Spider secrets decoded in world-first database

Nov 23, 2009

(PhysOrg.com) -- Queensland scientists have developed a world-first database that catalogues the venom components from hundreds of spiders.

Treasurer and Minister for Employment and Economic Development Andrew Fraser said scientists worldwide were now better able to investigate how toxins could be put to good use as natural insect sprays or pain killers.

“The ArachnoServer online database catalogues information on the DNA sequence, 3D structure and function of hundreds of venom proteins and their genetic make up,” Mr Fraser said.

Launching the web resource, Mr Fraser got up close and personal with a few of the eight-legged creatures at The University of Queensland's Institute for Molecular Bioscience (IMB) in Brisbane.

“The ArachnoServer database has brought together reams of scientific data on venom discovered by scientists over the years and it is a dedicated place where further research finds can be shared.

“The Queensland technology is being used globally by scientists exploring how spider venom may hold the key to treatments that are more effective and better for our environment and health.

“The IMB and the Queensland Facility for Advanced Bioinformatics (QFAB) - a university, government and research collaboration located at the University of Queensland - are the brains behind the innovative ArachnoServer database.”

The Queensland Government committed $1.9 million in 2007 through the first round of the National and International Research Alliances Program to establish QFAB. Other key project partners include the e-Health Research Centre and the ARC Centre of Bioinformatics.

Mr Fraser said Queensland was a world leader in bioinformatics - the use of IT in biology research.

“Scientists use and gather large volumes of data in their work and it's essential in today's global, online research environment to have effective information management systems,” he said.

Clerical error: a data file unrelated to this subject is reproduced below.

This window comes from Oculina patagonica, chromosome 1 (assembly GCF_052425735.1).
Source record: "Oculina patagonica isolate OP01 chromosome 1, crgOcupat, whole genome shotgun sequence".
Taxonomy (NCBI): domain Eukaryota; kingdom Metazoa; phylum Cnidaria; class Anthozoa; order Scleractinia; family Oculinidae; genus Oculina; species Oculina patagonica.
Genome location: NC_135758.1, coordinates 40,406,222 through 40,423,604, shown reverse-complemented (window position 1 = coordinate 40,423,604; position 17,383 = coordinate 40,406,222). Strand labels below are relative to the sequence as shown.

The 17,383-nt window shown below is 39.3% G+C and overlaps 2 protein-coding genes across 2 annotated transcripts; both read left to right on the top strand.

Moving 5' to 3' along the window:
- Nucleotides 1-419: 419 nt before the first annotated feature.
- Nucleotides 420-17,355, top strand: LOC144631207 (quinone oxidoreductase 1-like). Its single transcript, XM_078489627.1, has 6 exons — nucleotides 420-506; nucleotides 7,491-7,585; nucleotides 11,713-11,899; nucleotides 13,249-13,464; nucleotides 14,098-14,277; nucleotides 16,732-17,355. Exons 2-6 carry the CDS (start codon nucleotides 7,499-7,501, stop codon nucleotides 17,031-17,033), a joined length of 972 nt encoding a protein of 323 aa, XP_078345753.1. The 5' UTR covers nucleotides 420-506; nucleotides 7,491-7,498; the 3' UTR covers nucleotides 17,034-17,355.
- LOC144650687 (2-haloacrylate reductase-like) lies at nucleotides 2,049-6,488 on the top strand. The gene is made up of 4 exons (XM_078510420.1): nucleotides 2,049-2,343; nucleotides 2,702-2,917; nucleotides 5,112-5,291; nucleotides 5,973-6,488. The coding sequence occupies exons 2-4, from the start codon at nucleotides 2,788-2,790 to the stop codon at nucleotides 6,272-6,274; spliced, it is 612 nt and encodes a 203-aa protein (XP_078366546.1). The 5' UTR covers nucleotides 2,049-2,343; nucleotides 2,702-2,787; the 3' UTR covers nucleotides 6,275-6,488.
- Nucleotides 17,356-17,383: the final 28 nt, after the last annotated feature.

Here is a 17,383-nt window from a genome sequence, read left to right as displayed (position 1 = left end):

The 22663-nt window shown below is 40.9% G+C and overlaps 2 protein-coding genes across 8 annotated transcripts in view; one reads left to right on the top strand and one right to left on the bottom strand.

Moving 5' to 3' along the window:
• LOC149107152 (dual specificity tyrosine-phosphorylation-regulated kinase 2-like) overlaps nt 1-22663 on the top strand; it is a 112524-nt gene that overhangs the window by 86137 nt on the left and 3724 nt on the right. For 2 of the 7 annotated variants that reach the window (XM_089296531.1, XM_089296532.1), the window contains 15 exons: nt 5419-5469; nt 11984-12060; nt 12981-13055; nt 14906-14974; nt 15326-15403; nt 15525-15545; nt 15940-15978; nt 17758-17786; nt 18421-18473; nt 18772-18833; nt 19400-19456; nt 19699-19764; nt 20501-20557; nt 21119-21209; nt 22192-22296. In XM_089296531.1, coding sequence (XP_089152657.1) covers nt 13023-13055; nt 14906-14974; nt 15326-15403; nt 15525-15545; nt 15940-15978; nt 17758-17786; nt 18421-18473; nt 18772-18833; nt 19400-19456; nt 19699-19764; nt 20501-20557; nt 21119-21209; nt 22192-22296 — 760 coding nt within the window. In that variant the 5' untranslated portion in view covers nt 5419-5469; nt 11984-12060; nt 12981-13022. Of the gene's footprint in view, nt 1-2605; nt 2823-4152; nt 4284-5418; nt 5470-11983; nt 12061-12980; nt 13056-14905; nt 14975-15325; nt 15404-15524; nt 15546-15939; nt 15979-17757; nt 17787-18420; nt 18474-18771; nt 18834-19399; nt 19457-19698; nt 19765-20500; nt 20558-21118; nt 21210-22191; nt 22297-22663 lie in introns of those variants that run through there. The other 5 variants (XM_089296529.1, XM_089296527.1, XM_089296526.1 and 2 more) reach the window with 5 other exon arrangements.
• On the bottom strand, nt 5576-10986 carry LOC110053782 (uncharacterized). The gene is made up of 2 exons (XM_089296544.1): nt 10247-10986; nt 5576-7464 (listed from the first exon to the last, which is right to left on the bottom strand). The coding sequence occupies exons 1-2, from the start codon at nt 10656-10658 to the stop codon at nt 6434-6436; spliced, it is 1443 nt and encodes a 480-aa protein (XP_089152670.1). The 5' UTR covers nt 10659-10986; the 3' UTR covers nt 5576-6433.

“The ArachnoServer database is a cutting-edge addition to labs around the world that have spider proteins under the microscope.”

IMB's Professor Glenn King, who has studied spider toxins for a decade, said spider venom was complex and contained hundreds of unique proteins.

He mostly works with Fraser Island funnel-webs, one of the few deadly spiders out of the world's 40,000 species.

“This spider produces more than 1500 different venom peptides - only one is toxic to humans and the rest can be harnessed for useful purposes, such as killing without harming vertebrates, or targeting specific receptors in the body to relieve pain without causing side effects,” Prof King said.

US-born PhD student Maggie Gentz who was attracted to Queensland because of the Arachnoserver and IMB facilities believes the Fraser Island funnel-web could hold the key to developing an environmentally friendly termite exterminator.

“Most products currently on the market can be harmful to other insects and vertebrates,” she said.

“But with the help of Arachnoserver we're isolating compounds within funnel-web venom and hope to patent a new treatment that's lethal to termites only.”

Prof King said environmentally friendly insect sprays for farm crops or even the home garden, that killed pests like caterpillars and moths, would be possible in the future.

He said he was also researching how plants could be genetically modified to grow insect-killing toxins and how toxins could possibly be used in either a repellent spray or cream for the skin which could help control the spread of dengue fever carrying mozzies.

“Another of our programs focuses on pain killers - using a tarantula protein to block the ion channels that send pain signals to our brain.”

Prof King said he could use the protein and DNA sequence data on ArachnoServer to replicate potentially useful compounds in bacteria and test them on insects.

QFAB chief executive officer Mr Jeremy Barker said the explosion in the number of new spider toxins being discovered led to the establishment of the ArachnoServer.

“Spiders are the biggest group of venomous animals and they have by far the largest number of toxins, but until now they have not had a dedicated database,” Mr Barker said.

“ArachnoServer lets the scientist explore the previously unavailable wealth of knowledge in their data.”

More information: The ArachnoServer database can be accessed at www.arachnoserver.org

Provided by University of Queensland (news : web)

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